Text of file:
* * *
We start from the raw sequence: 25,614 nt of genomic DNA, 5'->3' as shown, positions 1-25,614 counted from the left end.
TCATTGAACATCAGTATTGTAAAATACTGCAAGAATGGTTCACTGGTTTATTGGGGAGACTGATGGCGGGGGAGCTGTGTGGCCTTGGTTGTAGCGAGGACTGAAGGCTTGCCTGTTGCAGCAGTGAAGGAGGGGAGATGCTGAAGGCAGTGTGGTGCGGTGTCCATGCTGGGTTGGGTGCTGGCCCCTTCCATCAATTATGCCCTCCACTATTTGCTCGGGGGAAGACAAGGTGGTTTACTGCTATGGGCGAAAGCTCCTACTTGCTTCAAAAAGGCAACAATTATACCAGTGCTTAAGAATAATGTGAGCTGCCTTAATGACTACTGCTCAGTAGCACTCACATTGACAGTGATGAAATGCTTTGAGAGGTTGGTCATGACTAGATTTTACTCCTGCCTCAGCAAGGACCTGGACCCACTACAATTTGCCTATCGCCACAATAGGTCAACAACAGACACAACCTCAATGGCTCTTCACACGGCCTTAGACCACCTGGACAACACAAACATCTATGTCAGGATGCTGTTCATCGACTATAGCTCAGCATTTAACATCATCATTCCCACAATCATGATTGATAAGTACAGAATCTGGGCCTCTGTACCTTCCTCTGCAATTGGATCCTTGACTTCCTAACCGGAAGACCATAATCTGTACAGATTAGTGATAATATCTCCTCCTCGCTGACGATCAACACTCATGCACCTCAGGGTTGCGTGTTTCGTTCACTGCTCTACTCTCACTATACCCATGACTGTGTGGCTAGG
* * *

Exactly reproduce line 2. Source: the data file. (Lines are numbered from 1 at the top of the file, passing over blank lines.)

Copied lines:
TCATTGAACATCAGTATTGTAAAATACTGCAAGAATGGTTCACTGGTTTATTGGGGAGACTGATGGCGGGGGAGCTGTGTGGCCTTGGTTGTAGCGAGGACTGAAGGCTTGCCTGTTGCAGCAGTGAAGGAGGGGAGATGCTGAAGGCAGTGTGGTGCGGTGTCCATGCTGGGTTGGGTGCTGGCCCCTTCCATCAATTATGCCCTCCACTATTTGCTCGGGGGAAGACAAGGTGGTTTACTGCTATGGGCGAAAGCTCCTACTTGCTTCAAAAAGGCAACAATTATACCAGTGCTTAAGAATAATGTGAGCTGCCTTAATGACTACTGCTCAGTAGCACTCACATTGACAGTGATGAAATGCTTTGAGAGGTTGGTCATGACTAGATTTTACTCCTGCCTCAGCAAGGACCTGGACCCACTACAATTTGCCTATCGCCACAATAGGTCAACAACAGACACAACCTCAATGGCTCTTCACACGGCCTTAGACCACCTGGACAACACAAACATCTATGTCAGGATGCTGTTCATCGACTATAGCTCAGCATTTAACATCATCATTCCCACAATCATGATTGATAAGTACAGAATCTGGGCCTCTGTACCTTCCTCTGCAATTGGATCCTTGACTTCCTAACCGGAAGACCATAATCTGTACAGATTAGTGATAATATCTCCTCCTCGCTGACGATCAACACTCATGCACCTCAGGGTTGCGTGTTTCGTTCACTGCTCTACTCTCACTATACCCATGACTGTGTGGCTAGG